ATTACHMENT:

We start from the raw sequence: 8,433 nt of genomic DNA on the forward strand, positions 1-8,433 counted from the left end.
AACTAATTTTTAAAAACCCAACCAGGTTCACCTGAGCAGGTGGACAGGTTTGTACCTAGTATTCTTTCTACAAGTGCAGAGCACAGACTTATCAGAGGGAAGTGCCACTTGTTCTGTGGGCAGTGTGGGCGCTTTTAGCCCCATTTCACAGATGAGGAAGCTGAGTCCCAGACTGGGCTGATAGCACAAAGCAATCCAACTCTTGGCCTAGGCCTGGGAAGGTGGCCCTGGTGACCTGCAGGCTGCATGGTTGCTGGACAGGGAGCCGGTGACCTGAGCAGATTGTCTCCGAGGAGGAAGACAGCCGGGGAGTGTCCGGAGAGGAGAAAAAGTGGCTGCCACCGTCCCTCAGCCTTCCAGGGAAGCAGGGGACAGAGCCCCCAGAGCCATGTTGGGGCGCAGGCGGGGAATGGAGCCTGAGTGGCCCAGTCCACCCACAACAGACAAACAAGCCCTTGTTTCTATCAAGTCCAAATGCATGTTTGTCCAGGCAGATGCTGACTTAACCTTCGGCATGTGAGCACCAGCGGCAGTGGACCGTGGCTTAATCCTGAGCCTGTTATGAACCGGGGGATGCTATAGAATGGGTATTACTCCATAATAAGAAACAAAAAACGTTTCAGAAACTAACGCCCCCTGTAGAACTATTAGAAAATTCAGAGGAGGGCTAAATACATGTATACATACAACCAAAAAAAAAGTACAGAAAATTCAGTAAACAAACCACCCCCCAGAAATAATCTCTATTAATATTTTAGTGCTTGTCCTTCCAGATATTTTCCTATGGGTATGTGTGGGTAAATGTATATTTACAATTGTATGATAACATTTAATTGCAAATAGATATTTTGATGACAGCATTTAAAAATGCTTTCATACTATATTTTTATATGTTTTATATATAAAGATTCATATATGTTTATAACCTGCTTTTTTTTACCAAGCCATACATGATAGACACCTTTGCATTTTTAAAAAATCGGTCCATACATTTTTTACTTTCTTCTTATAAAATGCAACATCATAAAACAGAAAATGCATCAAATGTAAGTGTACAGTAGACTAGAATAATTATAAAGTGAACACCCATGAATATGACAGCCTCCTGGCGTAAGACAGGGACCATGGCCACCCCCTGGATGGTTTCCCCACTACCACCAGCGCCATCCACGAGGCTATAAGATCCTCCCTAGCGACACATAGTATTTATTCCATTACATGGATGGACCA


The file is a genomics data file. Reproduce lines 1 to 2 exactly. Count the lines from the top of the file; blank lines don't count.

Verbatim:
We start from the raw sequence: 8,433 nt of genomic DNA on the forward strand, positions 1-8,433 counted from the left end.
AACTAATTTTTAAAAACCCAACCAGGTTCACCTGAGCAGGTGGACAGGTTTGTACCTAGTATTCTTTCTACAAGTGCAGAGCACAGACTTATCAGAGGGAAGTGCCACTTGTTCTGTGGGCAGTGTGGGCGCTTTTAGCCCCATTTCACAGATGAGGAAGCTGAGTCCCAGACTGGGCTGATAGCACAAAGCAATCCAACTCTTGGCCTAGGCCTGGGAAGGTGGCCCTGGTGACCTGCAGGCTGCATGGTTGCTGGACAGGGAGCCGGTGACCTGAGCAGATTGTCTCCGAGGAGGAAGACAGCCGGGGAGTGTCCGGAGAGGAGAAAAAGTGGCTGCCACCGTCCCTCAGCCTTCCAGGGAAGCAGGGGACAGAGCCCCCAGAGCCATGTTGGGGCGCAGGCGGGGAATGGAGCCTGAGTGGCCCAGTCCACCCACAACAGACAAACAAGCCCTTGTTTCTATCAAGTCCAAATGCATGTTTGTCCAGGCAGATGCTGACTTAACCTTCGGCATGTGAGCACCAGCGGCAGTGGACCGTGGCTTAATCCTGAGCCTGTTATGAACCGGGGGATGCTATAGAATGGGTATTACTCCATAATAAGAAACAAAAAACGTTTCAGAAACTAACGCCCCCTGTAGAACTATTAGAAAATTCAGAGGAGGGCTAAATACATGTATACATACAACCAAAAAAAAAGTACAGAAAATTCAGTAAACAAACCACCCCCCAGAAATAATCTCTATTAATATTTTAGTGCTTGTCCTTCCAGATATTTTCCTATGGGTATGTGTGGGTAAATGTATATTTACAATTGTATGATAACATTTAATTGCAAATAGATATTTTGATGACAGCATTTAAAAATGCTTTCATACTATATTTTTATATGTTTTATATATAAAGATTCATATATGTTTATAACCTGCTTTTTTTTACCAAGCCATACATGATAGACACCTTTGCATTTTTAAAAAATCGGTCCATACATTTTTTACTTTCTTCTTATAAAATGCAACATCATAAAACAGAAAATGCATCAAATGTAAGTGTACAGTAGACTAGAATAATTATAAAGTGAACACCCATGAATATGACAGCCTCCTGGCGTAAGACAGGGACCATGGCCACCCCCTGGATGGTTTCCCCACTACCACCAGCGCCATCCACGAGGCTATAAGATCCTCCCTAGCGACACATAGTATTTATTCCATTACATGGATGGACCA